Laurel & Hardy

40. They Go Boom! (1929)

Despite its title, 'They Go Boom!' is not an explosive Laurel & Hardy comedy - at least not compared with their own high standards anyway! Yet, to be fair, it does have its funny moments, as you would expect with Messrs. Laurel, Hardy, and Charlie Hall pitted once more against each other. Although I never like… Continue reading 40. They Go Boom! (1929)

Laurel & Hardy

37. Men O’ War (1929)

It really is quite hard to believe that 'Men O'War' was only Laurel & Hardy's third talking picture! Early talkies just don't get much better than this. Whilst their first outing, 'Unaccustomed As We Are' (1929), was over-loaded with dialogue and their second offering, 'Berth Marks' (1929), was mostly visual pantomime, the team at the… Continue reading 37. Men O’ War (1929)

Laurel & Hardy

36. Berth Marks (1929)

Laurel and Hardy's second outing in the world of talking pictures, couldn't be much more different than their first. Where 'Unaccustomed As We Are' was a film that was self-consciously all about dialogue, 'Berth Marks' returns the boys back to basics, back to films packed with visual gags. In a way, I found this a… Continue reading 36. Berth Marks (1929)

Laurel & Hardy

Tipping the hat to Laurel and Hardy’s Silent Shorts (1921 – 1929)

Angora Love, as well as being a typically funny Laurel & Hardy comedy, is also a very significant film in Stan & Ollie's canon, as it has the distinction of being the very last silent film they ever made together (with the exception of 'The Tree in a Test Tube' (1943), but that doesn't really… Continue reading Tipping the hat to Laurel and Hardy’s Silent Shorts (1921 – 1929)

Laurel & Hardy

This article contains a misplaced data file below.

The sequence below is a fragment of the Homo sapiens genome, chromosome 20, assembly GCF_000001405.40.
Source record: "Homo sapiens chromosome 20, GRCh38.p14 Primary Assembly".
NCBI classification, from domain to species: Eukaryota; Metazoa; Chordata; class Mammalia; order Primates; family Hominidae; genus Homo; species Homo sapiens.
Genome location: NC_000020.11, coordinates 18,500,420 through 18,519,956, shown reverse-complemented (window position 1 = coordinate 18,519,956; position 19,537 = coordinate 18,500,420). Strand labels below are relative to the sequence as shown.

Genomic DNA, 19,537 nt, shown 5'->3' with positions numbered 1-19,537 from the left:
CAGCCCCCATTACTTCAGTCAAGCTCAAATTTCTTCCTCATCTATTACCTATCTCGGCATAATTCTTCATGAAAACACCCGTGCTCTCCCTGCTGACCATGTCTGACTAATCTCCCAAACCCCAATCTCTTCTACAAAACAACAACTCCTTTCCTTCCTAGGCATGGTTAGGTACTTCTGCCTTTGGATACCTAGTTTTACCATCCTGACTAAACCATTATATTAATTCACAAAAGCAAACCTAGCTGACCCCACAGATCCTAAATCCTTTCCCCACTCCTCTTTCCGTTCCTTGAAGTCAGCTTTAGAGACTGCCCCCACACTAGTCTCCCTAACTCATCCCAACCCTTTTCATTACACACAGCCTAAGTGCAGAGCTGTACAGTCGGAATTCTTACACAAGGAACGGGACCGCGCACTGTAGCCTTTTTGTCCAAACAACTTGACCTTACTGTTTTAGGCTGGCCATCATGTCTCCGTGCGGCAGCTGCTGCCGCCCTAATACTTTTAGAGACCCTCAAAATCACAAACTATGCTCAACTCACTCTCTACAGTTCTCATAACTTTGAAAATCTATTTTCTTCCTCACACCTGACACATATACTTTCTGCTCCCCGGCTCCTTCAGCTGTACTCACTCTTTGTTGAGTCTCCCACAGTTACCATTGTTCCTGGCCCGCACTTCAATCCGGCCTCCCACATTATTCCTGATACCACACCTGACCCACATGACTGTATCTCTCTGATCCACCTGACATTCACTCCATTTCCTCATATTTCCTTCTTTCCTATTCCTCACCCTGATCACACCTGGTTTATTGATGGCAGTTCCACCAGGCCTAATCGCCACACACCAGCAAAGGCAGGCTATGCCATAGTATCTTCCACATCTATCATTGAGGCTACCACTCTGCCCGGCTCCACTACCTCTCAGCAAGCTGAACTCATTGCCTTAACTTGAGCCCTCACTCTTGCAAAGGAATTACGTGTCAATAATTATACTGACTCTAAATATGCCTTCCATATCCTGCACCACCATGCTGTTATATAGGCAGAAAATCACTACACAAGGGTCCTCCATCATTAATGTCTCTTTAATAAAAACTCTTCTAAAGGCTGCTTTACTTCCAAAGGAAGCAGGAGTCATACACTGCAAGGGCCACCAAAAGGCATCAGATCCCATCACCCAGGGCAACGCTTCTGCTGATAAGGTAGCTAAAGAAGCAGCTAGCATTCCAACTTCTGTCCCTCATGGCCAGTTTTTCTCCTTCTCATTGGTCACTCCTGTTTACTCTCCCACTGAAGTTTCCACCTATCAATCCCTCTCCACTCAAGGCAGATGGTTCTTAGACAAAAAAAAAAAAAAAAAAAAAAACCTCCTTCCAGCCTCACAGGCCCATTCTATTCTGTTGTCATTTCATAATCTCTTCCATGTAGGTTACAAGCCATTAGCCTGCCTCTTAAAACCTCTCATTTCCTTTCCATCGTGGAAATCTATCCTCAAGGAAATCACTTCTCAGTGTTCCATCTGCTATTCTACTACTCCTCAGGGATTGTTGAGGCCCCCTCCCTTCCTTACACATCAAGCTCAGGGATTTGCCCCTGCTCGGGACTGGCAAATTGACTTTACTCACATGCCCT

34. Angora Love (1929)

Well, this is it! Laurel & Hardy's farewell to silent pictures. The end of an era, the last of a dying breed. If you've joined us on the Blog's journey so far, or independently actually sat and watched each film in order (the order that they were made, not released), I hope you've gotten as… Continue reading 34. Angora Love (1929)

Laurel & Hardy

33. Bacon Grabbers (1929)

Filmed Feb 18 to Feb 27, 1929, Produced by Hal Roach Directed by Lewis R. Foster, Titles by H.M. Walker, Two Reels Main Cast: Stan Laurel, Oliver Hardy, Edgar Kennedy, Jean Harlow, Charlie Hall Bacon Grabbers is a really solid Laurel and Hardy silent short. So, why then does it appear to be one of… Continue reading 33. Bacon Grabbers (1929)

Laurel & Hardy

32. Double Whoopee (1929)

Two of the most endearing of all Laurel & Hardy's qualities, to me at least, is their blind faith in their own abilities and their determination to succeed in whatever they're doing. No matter how suitable, or perhaps more appropriately, un-suitable they may be to the task at hand, they set about it with unwavering… Continue reading 32. Double Whoopee (1929)

Laurel & Hardy

29. Wrong Again (1929)

'Wrong Again' is one of those films that I hadn't watched in ages and I'd forgotten just how good it is! If you haven't seen it before, or if it's been a while, I encourage you to watch it - it's classic Laurel & Hardy! Filmed at the end of November 1928, 'Wrong Again' was… Continue reading 29. Wrong Again (1929)

Laurel & Hardy

25. Two Tars (1928)

'Two Tars' is a spectacular return to form for Laurel & Hardy - and thank goodness for that! This is exactly what was required following the confusing and, without wanting to sound melodramatic, traumatic experience of watching the boys' previous film 'Early to Bed'. What a relief to read the opening title cards. Gone is… Continue reading 25. Two Tars (1928)

Laurel & Hardy

23. Should Married Men Go Home? (1928)

Filmed during the Spring of 1928, the opening scene of 'Should Married Men Go Home?' is one in contrast to reality. Here we see a picture of domestic bliss, as Ollie and his wife (played by Kay Deslys, returning for the second film in a row) sit cuddling on the sofa, yet behind closed doors,… Continue reading 23. Should Married Men Go Home? (1928)